Diabetes patients' experiences with the implementation of insulin therapy and their perceptions of computer-assisted self-management systems for insulin therapy

J Med Internet Res. 2014 Oct 23;16(10):e235. doi: 10.2196/jmir.3198.


Background: Computer-assisted decision support is an emerging modality to assist patients with type 2 diabetes mellitus (T2DM) in insulin self-titration (ie, self-adjusting insulin dose according to daily blood glucose levels). Computer-assisted insulin self-titration systems mainly focus on helping patients overcome barriers related to the cognitive components of insulin titration. Yet other (eg, psychological or physical) barriers could still impede effective use of such systems.

Objective: Our primary aim was to identify experiences with and barriers to self-monitoring of blood glucose, insulin injection, and insulin titration among patients with T2DM. Our research team developed a computer-assisted insulin self-titration system, called PANDIT. The secondary aim of this study was to evaluate patients' perceptions of computer-assisted insulin self-titration. We included patients who used PANDIT in a 4-week pilot study as well as patients who had never used such a system.

Methods: In-depth, semi-structured interviews were conducted individually with patients on insulin therapy who were randomly recruited from a university hospital and surrounding general practices in the Netherlands. The interviews were transcribed verbatim and analyzed qualitatively. To classify the textual remarks, we created a codebook during the analysis, in a bottom-up and iterative fashion. To support examination of the final coded data, we used three theories from the field of health psychology and the integrated model of user satisfaction and technology acceptance by Wixom and Todd.

Results: When starting insulin therapy, some patients feared a lifelong commitment to insulin therapy and disease progression. Also, many barriers arose when implementing insulin therapy (eg, some patients were embarrassed to inject insulin in public). Furthermore, patients had difficulties increasing the insulin dose because they fear hypoglycemia, they associate higher insulin doses with disease progression, and some were ignorant of treatment targets. Patients who never used a computer-assisted insulin self-titration system felt they had enough knowledge to know when their insulin should be adjusted, but still believed that the system advice would be useful to confirm their reasoning. Furthermore, the time and effort saved with automated insulin advice was considered an advantage. Patients who had used PANDIT found the system useful if their glycemic regulation improved. Nevertheless, for some patients, the absence of personal contact with their caregiver was a drawback. While guidelines state that adjustment of basal insulin dose based on fasting plasma glucose values is sufficient, both patients who had and those who had not used PANDIT felt that such a system should take more patient data into consideration, such as lifestyle and diet factors.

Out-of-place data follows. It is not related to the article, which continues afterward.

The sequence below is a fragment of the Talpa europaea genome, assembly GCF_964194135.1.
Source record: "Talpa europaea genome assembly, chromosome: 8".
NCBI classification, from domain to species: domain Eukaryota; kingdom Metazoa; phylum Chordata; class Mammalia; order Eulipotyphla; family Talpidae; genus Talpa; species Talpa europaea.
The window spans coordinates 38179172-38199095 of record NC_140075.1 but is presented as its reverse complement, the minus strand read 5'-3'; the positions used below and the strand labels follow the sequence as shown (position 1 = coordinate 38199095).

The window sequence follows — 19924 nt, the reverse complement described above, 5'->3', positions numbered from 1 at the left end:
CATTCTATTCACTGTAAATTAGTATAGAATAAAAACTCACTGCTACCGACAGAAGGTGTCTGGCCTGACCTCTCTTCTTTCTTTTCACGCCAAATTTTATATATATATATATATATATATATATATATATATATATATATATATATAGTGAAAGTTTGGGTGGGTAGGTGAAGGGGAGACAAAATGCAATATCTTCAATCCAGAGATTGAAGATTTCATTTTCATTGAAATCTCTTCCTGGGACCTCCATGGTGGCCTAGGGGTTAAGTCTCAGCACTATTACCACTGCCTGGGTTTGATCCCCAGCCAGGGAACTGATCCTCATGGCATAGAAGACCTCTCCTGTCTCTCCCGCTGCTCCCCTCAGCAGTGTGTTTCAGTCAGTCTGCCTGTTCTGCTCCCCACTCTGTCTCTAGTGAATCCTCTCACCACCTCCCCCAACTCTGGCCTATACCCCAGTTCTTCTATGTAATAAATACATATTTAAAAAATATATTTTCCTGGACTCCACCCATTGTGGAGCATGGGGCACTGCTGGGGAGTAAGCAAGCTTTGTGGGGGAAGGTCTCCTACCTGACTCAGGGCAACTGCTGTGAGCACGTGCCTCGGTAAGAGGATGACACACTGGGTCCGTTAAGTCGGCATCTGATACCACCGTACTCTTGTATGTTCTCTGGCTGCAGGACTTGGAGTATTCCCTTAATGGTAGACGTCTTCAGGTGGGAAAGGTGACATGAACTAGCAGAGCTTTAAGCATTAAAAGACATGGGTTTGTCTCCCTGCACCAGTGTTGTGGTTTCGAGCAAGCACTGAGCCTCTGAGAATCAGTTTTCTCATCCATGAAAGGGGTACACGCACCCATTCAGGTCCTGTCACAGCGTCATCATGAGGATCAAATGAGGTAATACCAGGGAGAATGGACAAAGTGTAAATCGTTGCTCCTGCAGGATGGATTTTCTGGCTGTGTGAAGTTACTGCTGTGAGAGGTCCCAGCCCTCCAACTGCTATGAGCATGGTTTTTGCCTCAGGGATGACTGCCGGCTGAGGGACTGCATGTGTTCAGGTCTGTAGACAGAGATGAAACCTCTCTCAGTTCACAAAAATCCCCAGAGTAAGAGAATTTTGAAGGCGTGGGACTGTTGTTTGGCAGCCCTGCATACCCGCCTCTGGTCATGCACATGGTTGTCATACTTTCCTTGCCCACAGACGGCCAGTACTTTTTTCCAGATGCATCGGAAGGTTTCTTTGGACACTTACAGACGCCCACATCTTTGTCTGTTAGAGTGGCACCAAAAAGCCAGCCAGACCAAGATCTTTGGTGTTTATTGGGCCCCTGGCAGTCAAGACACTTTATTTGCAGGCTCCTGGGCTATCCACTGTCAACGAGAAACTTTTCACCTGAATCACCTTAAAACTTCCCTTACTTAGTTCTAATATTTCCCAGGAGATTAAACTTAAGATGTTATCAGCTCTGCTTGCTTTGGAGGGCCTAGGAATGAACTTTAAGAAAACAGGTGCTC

Conclusions: Patients encounter multiple obstacles when implementing insulin therapy. Computer-assisted insulin self-titration can increase patient awareness of treatment targets and increase their confidence in self-adjusting the insulin dose. Nevertheless, some barriers may still exist when using computer-assisted titration systems and these systems could also introduce new barriers.

Keywords: Type 2 diabetes mellitus; clinical decision support systems; patient acceptance of health care.

Publication types

  • Research Support, Non-U.S. Gov't

MeSH terms

  • Blood Glucose / metabolism*
  • Diabetes Mellitus, Type 2 / blood
  • Diabetes Mellitus, Type 2 / drug therapy*
  • Diabetes Mellitus, Type 2 / psychology*
  • Female
  • Humans
  • Hypoglycemic Agents / administration & dosage*
  • Insulin / administration & dosage*
  • Male
  • Middle Aged
  • Pilot Projects
  • Self Care / psychology*
  • Therapy, Computer-Assisted / methods*


  • Blood Glucose
  • Hypoglycemic Agents
  • Insulin